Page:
Investors took heart from the strong performance on Wall Street and lifted MSCI's broadest index of Asia-Pacific shares outside Japan about 0.8 percent.
Chinese exports handily beat expectations in January, rising 10.6 percent from a year earlier, while imports jumped 10 percent, leaving the country with a trade surplus of $31.9 billion for the month.
"The trade figures were a bit of a surprise to the market," said Zhou Hao, an economist at ANZ in Shanghai. "The stronger-than-expected exports data also showed improvement in the global demand momentum."
Australia's main index added 0.7 percent and Japan's Nikkei stock average rose about 0.9 percent.
The buoyant mood offset the impact of a much weaker-than-expected report on Japanese machinery orders, which is a leading indicator of capital expenditure.
The Dow Jones industrial average ended Tuesday up 1.22 percent, while the S&P 500 gained 1.11 percent to post its best four-day performance in 13 months.
Stocks in Canada, Europe and emerging markets also rallied as Yellen was careful to rock no boats in her first testimony to Congress.
"Continuity in policy is the main message from Fed Chair Yellen's testimony," said John Peters, a senior economist at Commonwealth Bank of Australia in Sydney. "Equities did well in reaction to the Fed sticking with its relatively upbeat outlook on the economy."
"Crucially, the Fed hasn't downgraded its view on the U.S. recovery in light of recent data releases or volatility in markets," he added. "Further QE tapering is on the cards at upcoming FOMC meetings and U.S. yields should continue to rise."
The yields on 10-year Treasury notes pushed to two-week highs, rising to 2.724 percent from Tuesday's U.S. close of 2.717 percent.
Sentiment got a further lift from news that the U.S. House of Representatives had passed legislation increasing Washington's borrowing authority, removing the danger of default.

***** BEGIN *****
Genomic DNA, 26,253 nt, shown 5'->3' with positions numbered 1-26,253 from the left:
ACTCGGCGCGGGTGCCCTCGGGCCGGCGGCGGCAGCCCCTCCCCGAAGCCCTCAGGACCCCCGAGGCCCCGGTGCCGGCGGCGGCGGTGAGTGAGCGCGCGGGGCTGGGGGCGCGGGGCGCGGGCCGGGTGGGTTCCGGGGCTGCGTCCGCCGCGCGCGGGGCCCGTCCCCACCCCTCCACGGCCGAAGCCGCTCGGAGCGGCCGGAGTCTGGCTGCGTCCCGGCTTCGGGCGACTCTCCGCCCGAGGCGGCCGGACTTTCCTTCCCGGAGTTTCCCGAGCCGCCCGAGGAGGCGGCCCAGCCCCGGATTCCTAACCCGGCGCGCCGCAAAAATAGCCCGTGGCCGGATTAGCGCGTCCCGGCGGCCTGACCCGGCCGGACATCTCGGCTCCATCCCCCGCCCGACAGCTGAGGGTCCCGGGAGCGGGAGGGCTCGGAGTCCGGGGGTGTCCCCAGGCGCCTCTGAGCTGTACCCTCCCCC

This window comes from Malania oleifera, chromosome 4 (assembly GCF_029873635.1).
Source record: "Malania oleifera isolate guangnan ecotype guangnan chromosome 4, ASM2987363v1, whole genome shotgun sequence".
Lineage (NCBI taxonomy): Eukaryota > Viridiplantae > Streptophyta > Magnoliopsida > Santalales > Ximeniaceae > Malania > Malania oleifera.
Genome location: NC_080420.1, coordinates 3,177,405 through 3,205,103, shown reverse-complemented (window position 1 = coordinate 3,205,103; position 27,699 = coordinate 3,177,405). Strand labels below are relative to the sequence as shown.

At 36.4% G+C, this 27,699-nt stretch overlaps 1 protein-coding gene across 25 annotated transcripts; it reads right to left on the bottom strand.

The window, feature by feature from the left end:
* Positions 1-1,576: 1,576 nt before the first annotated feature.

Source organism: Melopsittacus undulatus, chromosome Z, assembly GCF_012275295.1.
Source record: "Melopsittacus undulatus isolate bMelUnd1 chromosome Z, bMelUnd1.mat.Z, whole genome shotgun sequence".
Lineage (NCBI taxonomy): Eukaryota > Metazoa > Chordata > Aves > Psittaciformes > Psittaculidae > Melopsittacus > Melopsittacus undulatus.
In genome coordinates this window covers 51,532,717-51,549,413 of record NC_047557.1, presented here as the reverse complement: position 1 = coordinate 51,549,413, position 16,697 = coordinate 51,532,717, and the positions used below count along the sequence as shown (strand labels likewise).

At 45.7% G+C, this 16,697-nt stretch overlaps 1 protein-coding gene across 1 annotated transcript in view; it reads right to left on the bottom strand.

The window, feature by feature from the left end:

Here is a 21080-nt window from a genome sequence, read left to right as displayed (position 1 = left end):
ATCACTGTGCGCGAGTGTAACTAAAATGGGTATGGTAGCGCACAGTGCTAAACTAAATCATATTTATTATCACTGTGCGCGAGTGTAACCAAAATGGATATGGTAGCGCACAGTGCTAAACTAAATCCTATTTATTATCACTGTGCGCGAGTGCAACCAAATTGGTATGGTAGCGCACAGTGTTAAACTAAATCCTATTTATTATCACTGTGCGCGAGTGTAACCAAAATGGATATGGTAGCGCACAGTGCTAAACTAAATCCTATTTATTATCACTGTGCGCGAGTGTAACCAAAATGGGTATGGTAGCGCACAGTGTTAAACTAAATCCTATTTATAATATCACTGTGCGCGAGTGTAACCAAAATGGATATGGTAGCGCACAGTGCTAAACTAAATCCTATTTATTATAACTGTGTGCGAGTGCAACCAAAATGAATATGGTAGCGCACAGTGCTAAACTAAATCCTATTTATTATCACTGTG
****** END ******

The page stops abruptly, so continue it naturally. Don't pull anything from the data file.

Stabilisation in emerging markets also helped after the turmoil of January. The Turkish lira and the South African rand have been grinding steadily higher for the past two weeks.
The calmer mood was reflected in the VIX index of volatility, which dived 4.9 percent to 14.51, pulling sharply away from its recent peak at 21.48.
The Australian dollar benefited from the better-than-expected Chinese trade report, adding 0.2 percent to $0.9054 and also edging up against the yen to 92.86.
China is Australia's biggest export market.
The U.S. dollar was nearly flat on the day against its Japanese counterpart at 102.59, holding onto its gains made in the previous session after Yellen's remarks, while the euro was also steady, at $1.3632.
The single currency could be affected by a speech by European Central Bank President Mario Draghi later on Wednesday, while the Bank of England releases a report on inflation which should include an overhaul of forward guidance.
In commodity markets, spot gold fell 0.4 percent to $1,285.49 an ounce, snapping a three-day winning streak and giving back some of its sharp overnight gains as stocks rallied. But it was still not far from a three-month high of $1,293.44 hit on Tuesday.
Brent crude rose about 0.1 percent to $108.75 a barrel, while U.S. crude gained 0.3 percent to $100.27, also bolstered by data from the American Petroleum Institute showing crude stocks fell by 2.5 million barrels at a key U.S. delivery hub, and by expectations of increased U.S. demand due to cold weather.
Three-month copper on the London Metal Exchange rose 0.6 percent to $7,121.25 a tonne, reversing losses from the previous session and moving away from a two-month low of $7,016 touched on February 4.